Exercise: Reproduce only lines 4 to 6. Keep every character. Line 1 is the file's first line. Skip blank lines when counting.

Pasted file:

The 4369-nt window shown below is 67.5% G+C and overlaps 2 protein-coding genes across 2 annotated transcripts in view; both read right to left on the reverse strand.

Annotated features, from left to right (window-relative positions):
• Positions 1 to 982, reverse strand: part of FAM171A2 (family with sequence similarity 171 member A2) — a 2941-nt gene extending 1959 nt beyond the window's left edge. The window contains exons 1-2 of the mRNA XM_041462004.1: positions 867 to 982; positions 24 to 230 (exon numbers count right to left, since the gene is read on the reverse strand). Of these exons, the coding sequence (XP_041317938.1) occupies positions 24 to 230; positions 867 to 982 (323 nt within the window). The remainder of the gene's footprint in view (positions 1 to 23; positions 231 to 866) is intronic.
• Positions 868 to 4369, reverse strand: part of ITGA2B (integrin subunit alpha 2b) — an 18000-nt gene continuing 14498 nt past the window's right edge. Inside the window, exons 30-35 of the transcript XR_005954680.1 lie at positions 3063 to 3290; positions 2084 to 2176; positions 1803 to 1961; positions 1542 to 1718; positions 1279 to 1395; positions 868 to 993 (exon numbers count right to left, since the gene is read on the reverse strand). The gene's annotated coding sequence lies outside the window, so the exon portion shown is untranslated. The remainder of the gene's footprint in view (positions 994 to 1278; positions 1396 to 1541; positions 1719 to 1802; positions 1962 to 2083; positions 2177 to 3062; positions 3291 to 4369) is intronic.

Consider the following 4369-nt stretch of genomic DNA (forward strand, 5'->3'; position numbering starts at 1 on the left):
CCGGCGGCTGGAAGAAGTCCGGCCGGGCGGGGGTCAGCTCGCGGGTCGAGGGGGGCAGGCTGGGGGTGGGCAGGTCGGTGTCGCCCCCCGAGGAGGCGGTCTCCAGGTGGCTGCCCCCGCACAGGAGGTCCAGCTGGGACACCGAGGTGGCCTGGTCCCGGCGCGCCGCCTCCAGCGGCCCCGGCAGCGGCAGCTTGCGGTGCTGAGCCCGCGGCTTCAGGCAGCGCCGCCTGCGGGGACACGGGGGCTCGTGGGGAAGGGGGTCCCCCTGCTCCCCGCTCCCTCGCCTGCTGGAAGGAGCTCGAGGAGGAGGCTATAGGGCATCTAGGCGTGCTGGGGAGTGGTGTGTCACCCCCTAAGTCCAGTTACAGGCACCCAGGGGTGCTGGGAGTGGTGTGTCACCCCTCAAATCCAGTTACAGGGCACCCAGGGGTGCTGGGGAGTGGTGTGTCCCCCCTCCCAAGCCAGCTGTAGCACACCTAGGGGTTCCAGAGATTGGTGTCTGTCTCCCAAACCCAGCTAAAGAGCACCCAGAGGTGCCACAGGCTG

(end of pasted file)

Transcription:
• Positions 868 to 4369, reverse strand: part of ITGA2B (integrin subunit alpha 2b) — an 18000-nt gene continuing 14498 nt past the window's right edge. Inside the window, exons 30-35 of the transcript XR_005954680.1 lie at positions 3063 to 3290; positions 2084 to 2176; positions 1803 to 1961; positions 1542 to 1718; positions 1279 to 1395; positions 868 to 993 (exon numbers count right to left, since the gene is read on the reverse strand). The gene's annotated coding sequence lies outside the window, so the exon portion shown is untranslated. The remainder of the gene's footprint in view (positions 994 to 1278; positions 1396 to 1541; positions 1719 to 1802; positions 1962 to 2083; positions 2177 to 3062; positions 3291 to 4369) is intronic.

Consider the following 4369-nt stretch of genomic DNA (forward strand, 5'->3'; position numbering starts at 1 on the left):
CCGGCGGCTGGAAGAAGTCCGGCCGGGCGGGGGTCAGCTCGCGGGTCGAGGGGGGCAGGCTGGGGGTGGGCAGGTCGGTGTCGCCCCCCGAGGAGGCGGTCTCCAGGTGGCTGCCCCCGCACAGGAGGTCCAGCTGGGACACCGAGGTGGCCTGGTCCCGGCGCGCCGCCTCCAGCGGCCCCGGCAGCGGCAGCTTGCGGTGCTGAGCCCGCGGCTTCAGGCAGCGCCGCCTGCGGGGACACGGGGGCTCGTGGGGAAGGGGGTCCCCCTGCTCCCCGCTCCCTCGCCTGCTGGAAGGAGCTCGAGGAGGAGGCTATAGGGCATCTAGGCGTGCTGGGGAGTGGTGTGTCACCCCCTAAGTCCAGTTACAGGCACCCAGGGGTGCTGGGAGTGGTGTGTCACCCCTCAAATCCAGTTACAGGGCACCCAGGGGTGCTGGGGAGTGGTGTGTCCCCCCTCCCAAGCCAGCTGTAGCACACCTAGGGGTTCCAGAGATTGGTGTCTGTCTCCCAAACCCAGCTAAAGAGCACCCAGAGGTGCCACAGGCTG